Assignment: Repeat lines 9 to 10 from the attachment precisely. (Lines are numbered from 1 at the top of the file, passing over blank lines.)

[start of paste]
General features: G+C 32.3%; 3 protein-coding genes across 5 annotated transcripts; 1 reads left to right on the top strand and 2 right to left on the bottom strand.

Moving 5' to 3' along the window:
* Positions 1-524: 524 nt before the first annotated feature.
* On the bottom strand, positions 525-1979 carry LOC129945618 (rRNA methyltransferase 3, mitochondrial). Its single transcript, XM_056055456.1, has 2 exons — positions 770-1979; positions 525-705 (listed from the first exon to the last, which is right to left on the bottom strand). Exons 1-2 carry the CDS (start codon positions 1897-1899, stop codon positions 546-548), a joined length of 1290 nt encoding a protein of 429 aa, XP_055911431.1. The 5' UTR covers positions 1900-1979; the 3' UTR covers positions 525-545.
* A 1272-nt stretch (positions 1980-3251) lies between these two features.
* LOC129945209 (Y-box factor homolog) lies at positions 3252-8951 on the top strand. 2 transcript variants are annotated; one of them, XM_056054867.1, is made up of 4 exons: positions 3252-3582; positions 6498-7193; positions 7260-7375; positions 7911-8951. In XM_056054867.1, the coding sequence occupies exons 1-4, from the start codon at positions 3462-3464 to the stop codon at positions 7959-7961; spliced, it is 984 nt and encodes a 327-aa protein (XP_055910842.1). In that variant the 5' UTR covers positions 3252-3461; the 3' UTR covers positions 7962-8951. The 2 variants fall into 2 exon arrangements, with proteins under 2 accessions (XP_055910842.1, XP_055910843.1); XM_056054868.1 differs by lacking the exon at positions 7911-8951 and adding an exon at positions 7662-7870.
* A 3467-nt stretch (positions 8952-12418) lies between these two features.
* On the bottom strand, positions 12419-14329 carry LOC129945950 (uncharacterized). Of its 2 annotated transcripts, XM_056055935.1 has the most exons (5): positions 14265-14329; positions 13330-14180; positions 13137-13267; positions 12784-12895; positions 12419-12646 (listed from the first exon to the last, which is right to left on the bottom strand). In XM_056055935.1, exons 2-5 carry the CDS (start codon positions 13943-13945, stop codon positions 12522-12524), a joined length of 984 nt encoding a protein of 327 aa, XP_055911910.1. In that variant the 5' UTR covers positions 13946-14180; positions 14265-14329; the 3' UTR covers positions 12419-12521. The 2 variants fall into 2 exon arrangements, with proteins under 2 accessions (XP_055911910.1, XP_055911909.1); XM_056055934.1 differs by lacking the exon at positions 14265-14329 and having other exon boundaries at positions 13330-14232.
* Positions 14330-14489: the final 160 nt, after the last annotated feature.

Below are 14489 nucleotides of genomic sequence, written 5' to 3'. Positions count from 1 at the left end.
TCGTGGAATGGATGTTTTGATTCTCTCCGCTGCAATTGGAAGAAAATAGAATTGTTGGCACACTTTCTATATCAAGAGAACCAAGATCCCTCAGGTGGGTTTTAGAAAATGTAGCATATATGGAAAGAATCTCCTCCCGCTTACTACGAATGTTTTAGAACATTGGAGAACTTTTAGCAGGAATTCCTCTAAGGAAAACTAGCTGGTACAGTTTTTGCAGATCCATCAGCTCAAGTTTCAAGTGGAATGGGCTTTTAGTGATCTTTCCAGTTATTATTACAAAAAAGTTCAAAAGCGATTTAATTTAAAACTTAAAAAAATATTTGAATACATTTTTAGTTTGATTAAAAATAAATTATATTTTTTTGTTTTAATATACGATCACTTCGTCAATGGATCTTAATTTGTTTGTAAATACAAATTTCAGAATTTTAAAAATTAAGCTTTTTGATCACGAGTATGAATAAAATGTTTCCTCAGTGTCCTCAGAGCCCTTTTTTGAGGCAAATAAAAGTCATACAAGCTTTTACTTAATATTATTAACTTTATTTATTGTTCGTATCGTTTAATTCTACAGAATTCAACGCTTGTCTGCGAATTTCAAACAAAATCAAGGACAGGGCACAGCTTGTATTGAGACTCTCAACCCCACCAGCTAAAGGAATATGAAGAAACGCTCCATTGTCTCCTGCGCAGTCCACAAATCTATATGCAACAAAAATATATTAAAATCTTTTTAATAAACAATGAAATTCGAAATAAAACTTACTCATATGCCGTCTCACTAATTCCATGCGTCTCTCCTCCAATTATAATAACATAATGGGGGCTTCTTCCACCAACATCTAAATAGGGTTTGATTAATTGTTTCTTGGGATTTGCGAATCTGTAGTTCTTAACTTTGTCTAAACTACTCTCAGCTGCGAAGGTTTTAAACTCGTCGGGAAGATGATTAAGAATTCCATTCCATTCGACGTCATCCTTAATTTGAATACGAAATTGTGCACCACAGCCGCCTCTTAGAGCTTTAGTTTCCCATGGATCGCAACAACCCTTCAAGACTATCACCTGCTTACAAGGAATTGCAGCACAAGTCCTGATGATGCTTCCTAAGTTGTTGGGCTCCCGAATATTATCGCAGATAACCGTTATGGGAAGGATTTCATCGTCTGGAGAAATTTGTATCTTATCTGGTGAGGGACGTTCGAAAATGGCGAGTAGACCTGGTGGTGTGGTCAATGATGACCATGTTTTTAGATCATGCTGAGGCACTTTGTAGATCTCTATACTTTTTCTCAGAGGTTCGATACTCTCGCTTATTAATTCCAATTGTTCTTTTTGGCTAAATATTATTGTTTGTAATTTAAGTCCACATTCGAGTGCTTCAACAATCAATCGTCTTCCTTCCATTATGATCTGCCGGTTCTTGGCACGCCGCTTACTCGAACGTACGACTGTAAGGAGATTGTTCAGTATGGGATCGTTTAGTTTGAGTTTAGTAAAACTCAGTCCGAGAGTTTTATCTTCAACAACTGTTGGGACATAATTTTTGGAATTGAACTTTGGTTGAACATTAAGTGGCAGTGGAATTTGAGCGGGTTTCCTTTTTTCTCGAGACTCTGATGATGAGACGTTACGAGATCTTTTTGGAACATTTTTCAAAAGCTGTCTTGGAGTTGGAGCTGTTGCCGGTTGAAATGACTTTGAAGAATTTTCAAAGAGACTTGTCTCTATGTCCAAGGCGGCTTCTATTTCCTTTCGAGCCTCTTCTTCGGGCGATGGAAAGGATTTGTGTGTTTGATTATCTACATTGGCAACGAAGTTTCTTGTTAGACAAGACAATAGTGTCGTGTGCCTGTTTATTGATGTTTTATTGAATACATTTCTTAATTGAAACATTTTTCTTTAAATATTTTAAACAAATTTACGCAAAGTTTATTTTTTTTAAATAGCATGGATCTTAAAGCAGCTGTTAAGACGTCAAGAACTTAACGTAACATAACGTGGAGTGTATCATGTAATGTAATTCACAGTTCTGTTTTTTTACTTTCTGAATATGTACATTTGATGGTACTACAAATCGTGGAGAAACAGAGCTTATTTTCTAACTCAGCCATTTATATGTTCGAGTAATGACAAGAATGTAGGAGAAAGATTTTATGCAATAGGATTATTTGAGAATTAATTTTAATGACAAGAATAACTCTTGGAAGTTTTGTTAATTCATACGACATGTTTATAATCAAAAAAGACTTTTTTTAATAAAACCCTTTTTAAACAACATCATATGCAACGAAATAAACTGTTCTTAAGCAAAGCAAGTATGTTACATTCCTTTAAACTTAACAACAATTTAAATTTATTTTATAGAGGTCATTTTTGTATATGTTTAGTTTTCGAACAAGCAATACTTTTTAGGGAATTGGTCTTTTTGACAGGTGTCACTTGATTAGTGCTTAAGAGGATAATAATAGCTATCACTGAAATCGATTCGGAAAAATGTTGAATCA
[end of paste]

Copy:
* Positions 14330-14489: the final 160 nt, after the last annotated feature.

Below are 14489 nucleotides of genomic sequence, written 5' to 3'. Positions count from 1 at the left end.